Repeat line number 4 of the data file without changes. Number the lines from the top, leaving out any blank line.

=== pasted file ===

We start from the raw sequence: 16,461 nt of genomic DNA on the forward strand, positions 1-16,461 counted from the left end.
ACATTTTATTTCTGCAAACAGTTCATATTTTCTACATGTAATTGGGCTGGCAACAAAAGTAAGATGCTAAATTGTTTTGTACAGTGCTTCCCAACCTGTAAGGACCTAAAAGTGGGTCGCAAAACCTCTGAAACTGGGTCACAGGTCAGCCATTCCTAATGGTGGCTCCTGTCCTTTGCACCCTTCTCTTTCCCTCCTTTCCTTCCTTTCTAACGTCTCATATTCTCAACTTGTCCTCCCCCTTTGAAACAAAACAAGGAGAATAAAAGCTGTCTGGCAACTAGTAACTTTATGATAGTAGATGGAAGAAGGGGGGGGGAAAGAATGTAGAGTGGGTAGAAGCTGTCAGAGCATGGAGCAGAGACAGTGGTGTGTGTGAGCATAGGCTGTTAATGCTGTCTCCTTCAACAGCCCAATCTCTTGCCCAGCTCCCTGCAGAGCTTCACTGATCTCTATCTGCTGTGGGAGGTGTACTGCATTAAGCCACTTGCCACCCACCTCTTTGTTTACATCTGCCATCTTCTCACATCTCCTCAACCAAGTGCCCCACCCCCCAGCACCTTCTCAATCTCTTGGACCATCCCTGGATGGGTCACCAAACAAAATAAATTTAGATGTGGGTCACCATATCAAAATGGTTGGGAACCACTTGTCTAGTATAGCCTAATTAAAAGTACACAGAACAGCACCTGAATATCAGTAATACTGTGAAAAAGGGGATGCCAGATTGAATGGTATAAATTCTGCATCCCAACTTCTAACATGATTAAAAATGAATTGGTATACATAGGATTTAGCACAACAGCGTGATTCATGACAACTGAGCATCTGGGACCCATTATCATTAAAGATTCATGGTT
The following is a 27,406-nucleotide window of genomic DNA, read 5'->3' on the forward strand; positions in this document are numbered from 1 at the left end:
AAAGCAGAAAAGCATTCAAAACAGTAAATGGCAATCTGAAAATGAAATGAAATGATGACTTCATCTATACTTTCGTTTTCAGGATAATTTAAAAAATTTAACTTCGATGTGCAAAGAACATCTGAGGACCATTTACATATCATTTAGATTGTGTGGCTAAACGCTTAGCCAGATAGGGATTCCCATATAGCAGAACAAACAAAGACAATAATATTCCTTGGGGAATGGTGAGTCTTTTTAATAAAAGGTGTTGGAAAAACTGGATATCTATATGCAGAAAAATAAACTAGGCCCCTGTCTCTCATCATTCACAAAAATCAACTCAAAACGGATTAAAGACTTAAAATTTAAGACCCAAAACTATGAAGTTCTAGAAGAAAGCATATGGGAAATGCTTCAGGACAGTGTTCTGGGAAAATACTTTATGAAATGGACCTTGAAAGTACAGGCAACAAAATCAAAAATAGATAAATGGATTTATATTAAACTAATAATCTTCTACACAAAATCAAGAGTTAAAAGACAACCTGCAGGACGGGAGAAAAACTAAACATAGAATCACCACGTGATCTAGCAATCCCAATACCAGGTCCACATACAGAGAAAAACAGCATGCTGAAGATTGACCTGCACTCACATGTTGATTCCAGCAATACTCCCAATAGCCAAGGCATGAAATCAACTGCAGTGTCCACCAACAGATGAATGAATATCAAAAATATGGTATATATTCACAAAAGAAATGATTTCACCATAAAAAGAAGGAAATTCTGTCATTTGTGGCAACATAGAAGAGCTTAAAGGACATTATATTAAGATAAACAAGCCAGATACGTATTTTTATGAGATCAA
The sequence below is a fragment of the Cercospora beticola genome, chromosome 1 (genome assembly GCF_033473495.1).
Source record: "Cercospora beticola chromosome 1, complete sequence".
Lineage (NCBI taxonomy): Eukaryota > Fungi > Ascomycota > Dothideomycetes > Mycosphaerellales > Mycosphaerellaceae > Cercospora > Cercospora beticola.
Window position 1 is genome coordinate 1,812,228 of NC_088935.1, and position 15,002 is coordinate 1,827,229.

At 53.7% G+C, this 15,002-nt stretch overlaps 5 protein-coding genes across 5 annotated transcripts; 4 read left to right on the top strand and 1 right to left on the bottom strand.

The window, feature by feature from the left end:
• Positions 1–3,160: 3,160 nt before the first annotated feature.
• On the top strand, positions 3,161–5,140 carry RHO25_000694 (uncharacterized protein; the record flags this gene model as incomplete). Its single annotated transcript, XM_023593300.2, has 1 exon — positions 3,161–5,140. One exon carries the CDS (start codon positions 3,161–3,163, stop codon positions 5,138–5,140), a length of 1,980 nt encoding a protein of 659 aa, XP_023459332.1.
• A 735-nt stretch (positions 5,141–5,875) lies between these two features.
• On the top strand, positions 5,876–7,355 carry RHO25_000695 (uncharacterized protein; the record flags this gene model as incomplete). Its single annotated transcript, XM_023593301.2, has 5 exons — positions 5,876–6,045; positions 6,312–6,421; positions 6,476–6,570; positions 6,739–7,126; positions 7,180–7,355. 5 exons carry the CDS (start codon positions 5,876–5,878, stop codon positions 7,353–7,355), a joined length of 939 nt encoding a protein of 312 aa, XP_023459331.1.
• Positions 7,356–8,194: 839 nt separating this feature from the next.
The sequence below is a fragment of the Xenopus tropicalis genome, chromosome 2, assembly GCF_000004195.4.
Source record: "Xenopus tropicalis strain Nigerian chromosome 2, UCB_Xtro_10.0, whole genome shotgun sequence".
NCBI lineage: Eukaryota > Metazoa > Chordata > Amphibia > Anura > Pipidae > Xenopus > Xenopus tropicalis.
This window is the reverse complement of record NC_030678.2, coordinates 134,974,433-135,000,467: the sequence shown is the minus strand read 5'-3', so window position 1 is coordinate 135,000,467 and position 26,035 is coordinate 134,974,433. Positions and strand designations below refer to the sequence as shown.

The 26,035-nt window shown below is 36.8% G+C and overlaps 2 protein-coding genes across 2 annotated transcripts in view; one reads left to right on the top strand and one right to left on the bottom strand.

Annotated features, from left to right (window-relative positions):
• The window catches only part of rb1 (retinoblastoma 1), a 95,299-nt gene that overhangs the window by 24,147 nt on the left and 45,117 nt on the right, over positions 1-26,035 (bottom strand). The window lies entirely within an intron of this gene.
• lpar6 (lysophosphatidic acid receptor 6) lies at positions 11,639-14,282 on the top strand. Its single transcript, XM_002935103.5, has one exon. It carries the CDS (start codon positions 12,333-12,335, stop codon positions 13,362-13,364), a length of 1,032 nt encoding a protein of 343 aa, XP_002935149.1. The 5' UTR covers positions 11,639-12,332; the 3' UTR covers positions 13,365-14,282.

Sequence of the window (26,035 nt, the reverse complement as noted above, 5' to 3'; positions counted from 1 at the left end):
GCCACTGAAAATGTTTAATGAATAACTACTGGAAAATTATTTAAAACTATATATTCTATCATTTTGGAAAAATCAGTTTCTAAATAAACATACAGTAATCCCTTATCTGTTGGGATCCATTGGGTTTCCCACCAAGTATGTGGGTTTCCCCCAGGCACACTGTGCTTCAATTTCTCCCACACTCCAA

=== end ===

AAAGCAGAAAAGCATTCAAAACAGTAAATGGCAATCTGAAAATGAAATGAAATGATGACTTCATCTATACTTTCGTTTTCAGGATAATTTAAAAAATTTAACTTCGATGTGCAAAGAACATCTGAGGACCATTTACATATCATTTAGATTGTGTGGCTAAACGCTTAGCCAGATAGGGATTCCCATATAGCAGAACAAACAAAGACAATAATATTCCTTGGGGAATGGTGAGTCTTTTTAATAAAAGGTGTTGGAAAAACTGGATATCTATATGCAGAAAAATAAACTAGGCCCCTGTCTCTCATCATTCACAAAAATCAACTCAAAACGGATTAAAGACTTAAAATTTAAGACCCAAAACTATGAAGTTCTAGAAGAAAGCATATGGGAAATGCTTCAGGACAGTGTTCTGGGAAAATACTTTATGAAATGGACCTTGAAAGTACAGGCAACAAAATCAAAAATAGATAAATGGATTTATATTAAACTAATAATCTTCTACACAAAATCAAGAGTTAAAAGACAACCTGCAGGACGGGAGAAAAACTAAACATAGAATCACCACGTGATCTAGCAATCCCAATACCAGGTCCACATACAGAGAAAAACAGCATGCTGAAGATTGACCTGCACTCACATGTTGATTCCAGCAATACTCCCAATAGCCAAGGCATGAAATCAACTGCAGTGTCCACCAACAGATGAATGAATATCAAAAATATGGTATATATTCACAAAAGAAATGATTTCACCATAAAAAGAAGGAAATTCTGTCATTTGTGGCAACATAGAAGAGCTTAAAGGACATTATATTAAGATAAACAAGCCAGATACGTATTTTTATGAGATCAA